Friday, December 02, 2011


New Zealand's giant weta is the heaviest insect in the world and this one is the largest ever recorded

By Jessica Satherley

Weighs as much as THREE times a mouse.

There are over 70 types of Weta species in New Zealand but the giant weta has been named the biggest insect in the world because of its weight.

A female giant weta filled with eggs can reach up to 70g or more and the largest of the species are found on Little Barrier Island.

They are usually less social and more passive than other weta.

Their diet consists of plants, other small insects and fruit.

Their size is an example of island gigantism, which is a biological phenomenon leading to a larger size than their mainland relatives because of their isolation and lack of large predators.

Big appetite: A former park ranger from America found the heaviest ever recorded giant weta on New Zealand's Little Barrier Island and fed her this carrot out of his hand

He came across the cricket-like creature, which has a wing span of seven inches, after two days of searching on a tiny island.

The creepy crawly is only found on Little Barrier Island, in New Zealand, although there are 70 other types of smaller weta found throughout the country.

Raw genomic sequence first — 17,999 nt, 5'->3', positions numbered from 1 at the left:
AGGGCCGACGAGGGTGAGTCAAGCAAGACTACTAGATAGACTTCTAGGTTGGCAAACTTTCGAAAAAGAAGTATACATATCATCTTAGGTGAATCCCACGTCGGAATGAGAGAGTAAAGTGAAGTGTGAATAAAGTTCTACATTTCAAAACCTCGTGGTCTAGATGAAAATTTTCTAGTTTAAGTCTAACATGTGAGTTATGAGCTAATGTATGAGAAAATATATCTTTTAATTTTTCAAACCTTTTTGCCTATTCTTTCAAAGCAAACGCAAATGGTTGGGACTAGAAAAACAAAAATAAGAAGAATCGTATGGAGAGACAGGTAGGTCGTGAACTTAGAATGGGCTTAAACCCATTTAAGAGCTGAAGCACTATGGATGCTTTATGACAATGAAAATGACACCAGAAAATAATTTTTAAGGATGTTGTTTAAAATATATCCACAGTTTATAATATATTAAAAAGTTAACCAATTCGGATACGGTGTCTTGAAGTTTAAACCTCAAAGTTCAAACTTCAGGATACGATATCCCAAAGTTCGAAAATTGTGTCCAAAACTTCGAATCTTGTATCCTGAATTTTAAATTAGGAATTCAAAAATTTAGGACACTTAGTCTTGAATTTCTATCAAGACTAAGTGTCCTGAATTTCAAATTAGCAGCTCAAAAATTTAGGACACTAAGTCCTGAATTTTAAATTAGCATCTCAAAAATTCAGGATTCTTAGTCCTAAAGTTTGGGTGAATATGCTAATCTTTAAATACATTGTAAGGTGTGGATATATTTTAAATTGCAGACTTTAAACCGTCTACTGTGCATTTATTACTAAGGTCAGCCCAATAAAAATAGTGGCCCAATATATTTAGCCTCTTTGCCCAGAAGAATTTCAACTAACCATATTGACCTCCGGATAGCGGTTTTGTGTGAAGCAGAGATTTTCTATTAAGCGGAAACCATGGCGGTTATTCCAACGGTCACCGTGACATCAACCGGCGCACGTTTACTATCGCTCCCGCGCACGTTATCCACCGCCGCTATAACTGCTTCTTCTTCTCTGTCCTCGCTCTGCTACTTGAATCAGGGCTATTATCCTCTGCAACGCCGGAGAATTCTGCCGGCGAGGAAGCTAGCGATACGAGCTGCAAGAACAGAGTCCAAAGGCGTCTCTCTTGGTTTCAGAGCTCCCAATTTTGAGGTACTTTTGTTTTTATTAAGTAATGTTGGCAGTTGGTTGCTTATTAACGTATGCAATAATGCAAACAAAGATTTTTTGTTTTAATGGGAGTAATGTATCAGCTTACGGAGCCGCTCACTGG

The giants of the species were wiped off the mainland by rats accidentally introduced by Europeans.

After Mark found the female weta he fed it the carrot before putting it back where he found her.

Mark, 53, said: ‘Three of us walked the trails of this small island for two nights scanning the vegetation for a giant weta.

‘We spent many hours with no luck finding any at all, before we saw her up in a tree.

‘The giant weta is the largest insect in the world, and this is the biggest one ever found, she weighs the equivalent to three mice.

‘She enjoyed the carrot so much she seemed to ignore the fact she was resting on our hands and carried on munching away.

‘She would have finished the carrot very quickly, but this is an extremely endangered species and we didn't want to risk indigestion.

‘After she had chewed a little I took this picture and we put her right back where we found her.’

Mark, from Colorado, America, added: ‘We bug lovers hear a lot of people who think insects are inferior in some way because of their size, so it was great to see such a big insect.

‘This became all the more amazing when we realised that this was the largest insect recorded.’

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